Graph shows Alaska average fourth grade reading scores on the National Assessment of Educational Progress, compared to the national average. (Graph provided by the National Assessment of Educational Progress/

Graph shows Alaska average fourth grade reading scores on the National Assessment of Educational Progress, compared to the national average. (Graph provided by the National Assessment of Educational Progress/

Alaska students falling short in reading, math, national report finds

Also known as “the Nation’s report card,” the report is a snapshot of American educational achievement.

Alaska’s fourth and eighth graders scored below the national average in both reading and math, according to national test results released Wednesday.

The National Assessment for Educational Progress, also known as “the Nation’s report card,” is a snapshot of American educational achievement. The test is taken every two years by a sample of fourth and eighth graders across the country. The assessment is focused on gauging achievement levels in reading and math. The National Assessment for Educational Progress is the only test seeking to track long-term student achievement nationally.

For the second year in a row, Alaska fourth graders placed last in the nation for reading scores, with an average score of 204. Last year, Alaska’s score was higher, at 207. The average score for the nation was 219. In eighth grade reading, Alaska placed third to last, ahead of New Mexico and District of Columbia.

In math, Alaskan fourth and eighth graders placed within the lowest-scoring 10 states.

In fourth grade math, Alaska was fifth from last, and only ahead of West Virginia, Louisiana, New Mexico and Alabama.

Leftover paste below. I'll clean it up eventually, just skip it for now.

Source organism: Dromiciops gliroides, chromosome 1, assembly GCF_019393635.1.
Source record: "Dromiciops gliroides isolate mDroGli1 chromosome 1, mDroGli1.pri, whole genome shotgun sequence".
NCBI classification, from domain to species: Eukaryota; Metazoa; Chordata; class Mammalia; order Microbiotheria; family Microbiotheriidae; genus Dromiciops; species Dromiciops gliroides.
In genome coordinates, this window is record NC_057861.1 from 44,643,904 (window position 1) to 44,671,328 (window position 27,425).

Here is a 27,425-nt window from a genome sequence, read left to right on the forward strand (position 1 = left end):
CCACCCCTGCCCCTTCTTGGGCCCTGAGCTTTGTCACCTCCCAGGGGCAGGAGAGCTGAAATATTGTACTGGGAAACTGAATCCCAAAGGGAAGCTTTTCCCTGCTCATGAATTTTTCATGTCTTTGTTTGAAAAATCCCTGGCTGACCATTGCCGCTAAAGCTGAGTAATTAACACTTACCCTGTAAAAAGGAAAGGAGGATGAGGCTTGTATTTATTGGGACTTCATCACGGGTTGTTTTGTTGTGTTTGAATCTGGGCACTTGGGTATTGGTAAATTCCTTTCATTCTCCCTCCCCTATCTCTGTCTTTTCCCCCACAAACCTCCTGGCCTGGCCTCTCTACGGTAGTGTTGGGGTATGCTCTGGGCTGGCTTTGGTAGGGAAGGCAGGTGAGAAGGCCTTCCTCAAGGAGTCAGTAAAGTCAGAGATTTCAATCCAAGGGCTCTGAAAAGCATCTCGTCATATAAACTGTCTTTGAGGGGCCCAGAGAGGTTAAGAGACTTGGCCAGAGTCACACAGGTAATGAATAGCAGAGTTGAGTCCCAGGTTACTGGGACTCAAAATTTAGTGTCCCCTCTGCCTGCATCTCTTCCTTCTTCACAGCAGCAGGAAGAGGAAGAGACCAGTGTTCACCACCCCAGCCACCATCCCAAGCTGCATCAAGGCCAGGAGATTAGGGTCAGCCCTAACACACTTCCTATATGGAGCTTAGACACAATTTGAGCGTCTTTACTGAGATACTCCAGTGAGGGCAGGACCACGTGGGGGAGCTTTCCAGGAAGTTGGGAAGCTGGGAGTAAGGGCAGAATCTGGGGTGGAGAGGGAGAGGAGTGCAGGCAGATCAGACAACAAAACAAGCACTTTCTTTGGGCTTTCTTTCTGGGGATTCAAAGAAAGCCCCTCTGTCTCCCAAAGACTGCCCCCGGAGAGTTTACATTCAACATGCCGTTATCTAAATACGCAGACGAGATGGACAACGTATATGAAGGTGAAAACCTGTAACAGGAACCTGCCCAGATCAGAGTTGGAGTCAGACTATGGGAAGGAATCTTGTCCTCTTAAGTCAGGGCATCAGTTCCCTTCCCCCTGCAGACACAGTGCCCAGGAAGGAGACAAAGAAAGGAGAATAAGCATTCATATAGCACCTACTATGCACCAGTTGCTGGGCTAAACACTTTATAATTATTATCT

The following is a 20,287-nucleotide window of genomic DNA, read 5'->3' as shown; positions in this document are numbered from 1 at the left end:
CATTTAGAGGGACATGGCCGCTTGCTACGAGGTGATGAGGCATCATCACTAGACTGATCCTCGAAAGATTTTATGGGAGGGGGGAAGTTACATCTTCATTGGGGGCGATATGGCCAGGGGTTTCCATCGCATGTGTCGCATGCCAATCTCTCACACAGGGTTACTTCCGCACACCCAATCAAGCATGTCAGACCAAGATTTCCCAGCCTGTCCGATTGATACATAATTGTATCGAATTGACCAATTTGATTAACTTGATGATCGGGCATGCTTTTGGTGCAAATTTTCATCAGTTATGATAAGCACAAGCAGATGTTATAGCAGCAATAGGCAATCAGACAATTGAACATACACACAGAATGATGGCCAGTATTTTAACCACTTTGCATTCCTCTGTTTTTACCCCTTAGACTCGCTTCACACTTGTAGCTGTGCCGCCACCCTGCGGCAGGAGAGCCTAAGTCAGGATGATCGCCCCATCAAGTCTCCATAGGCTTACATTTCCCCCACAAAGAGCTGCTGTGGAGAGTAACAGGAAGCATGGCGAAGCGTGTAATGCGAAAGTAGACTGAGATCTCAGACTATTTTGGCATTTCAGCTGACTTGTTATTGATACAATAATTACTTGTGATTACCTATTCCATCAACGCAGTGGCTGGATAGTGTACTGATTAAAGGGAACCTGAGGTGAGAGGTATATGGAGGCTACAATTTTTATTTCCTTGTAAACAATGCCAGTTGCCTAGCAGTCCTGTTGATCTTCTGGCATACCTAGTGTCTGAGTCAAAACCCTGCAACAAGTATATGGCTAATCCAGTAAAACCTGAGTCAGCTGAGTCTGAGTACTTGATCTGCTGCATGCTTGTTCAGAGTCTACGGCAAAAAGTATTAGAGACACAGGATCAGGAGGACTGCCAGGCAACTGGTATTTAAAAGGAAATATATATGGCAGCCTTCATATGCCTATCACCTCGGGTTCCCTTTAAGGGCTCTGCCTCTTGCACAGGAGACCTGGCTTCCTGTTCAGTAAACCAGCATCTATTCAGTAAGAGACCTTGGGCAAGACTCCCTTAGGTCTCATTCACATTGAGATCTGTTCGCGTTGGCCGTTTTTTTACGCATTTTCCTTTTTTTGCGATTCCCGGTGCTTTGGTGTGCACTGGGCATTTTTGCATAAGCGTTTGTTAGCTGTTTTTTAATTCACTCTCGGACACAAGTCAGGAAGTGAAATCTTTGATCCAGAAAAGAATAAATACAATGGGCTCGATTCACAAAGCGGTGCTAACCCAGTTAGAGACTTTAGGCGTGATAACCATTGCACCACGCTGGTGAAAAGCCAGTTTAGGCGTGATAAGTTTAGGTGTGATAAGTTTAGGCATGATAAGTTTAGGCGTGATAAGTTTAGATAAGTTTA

Only a quarter of Alaska students in fourth grade performed at or above a proficient level in reading, and 33% of fourth graders in Alaska performed at or above a proficient level in math. Only 23% of eighth graders performed at or above a proficient level in reading, and 29% of eighth graders performed at or above a proficient level in math.

Female fourth graders tested for reading in Alaska had an average score higher than male students by 8 points. Alaska female eighth graders tested for reading had a higher average score than male students by 11 points. Male eighth graders in Alaska tested for math had average scores higher than their female counterparts by 5 points.

Eighth graders had lower scores in both reading and in math compared to their scores during the last national assessment in 2017. Fourth graders had a lower score in reading compared to the 2017 scores, but their math scores improved slightly from the 2017 results.

Alaska Education Commissioner Dr. Michael Johnson said in a Wednesday press release that the Alaska Department of Education and Early Development is focusing on third grade reading proficiency.

“A large achievement gap continues to exist and the work to improve outcomes for all students must continue,” Johnson said. “For the second time in a row, Alaska has ranked last out of all 50 states in grade 4 reading. Our dissatisfaction with these results must drive us to abandon the status quo and reach for the kind of innovation our students need. Our number one policy priority in the department is to support all students to read at grade level by the end of third grade.”

NAEP was administered to students as a digitally based assessment in 2019, the state’s release said. In Alaska, each of the four assessments included approximately 2,200 students in about 250 schools, the release said.

Data from the assessment can be used by educators and researched to evaluate public schools and to find trends in student demographics. “We must insist on better educational outcomes for our children,” Gov. Michael Dunleavy said in the state’s release.

“We must use these results as an opportunity to increase our sense of urgency and be willing to move beyond the idea that more money, without changes to the way we provide education, will produce different results.”

Results from the exam will not appear on any school transcripts or impact any student’s ability to advance to the next grade or graduate.

To view full results, visit

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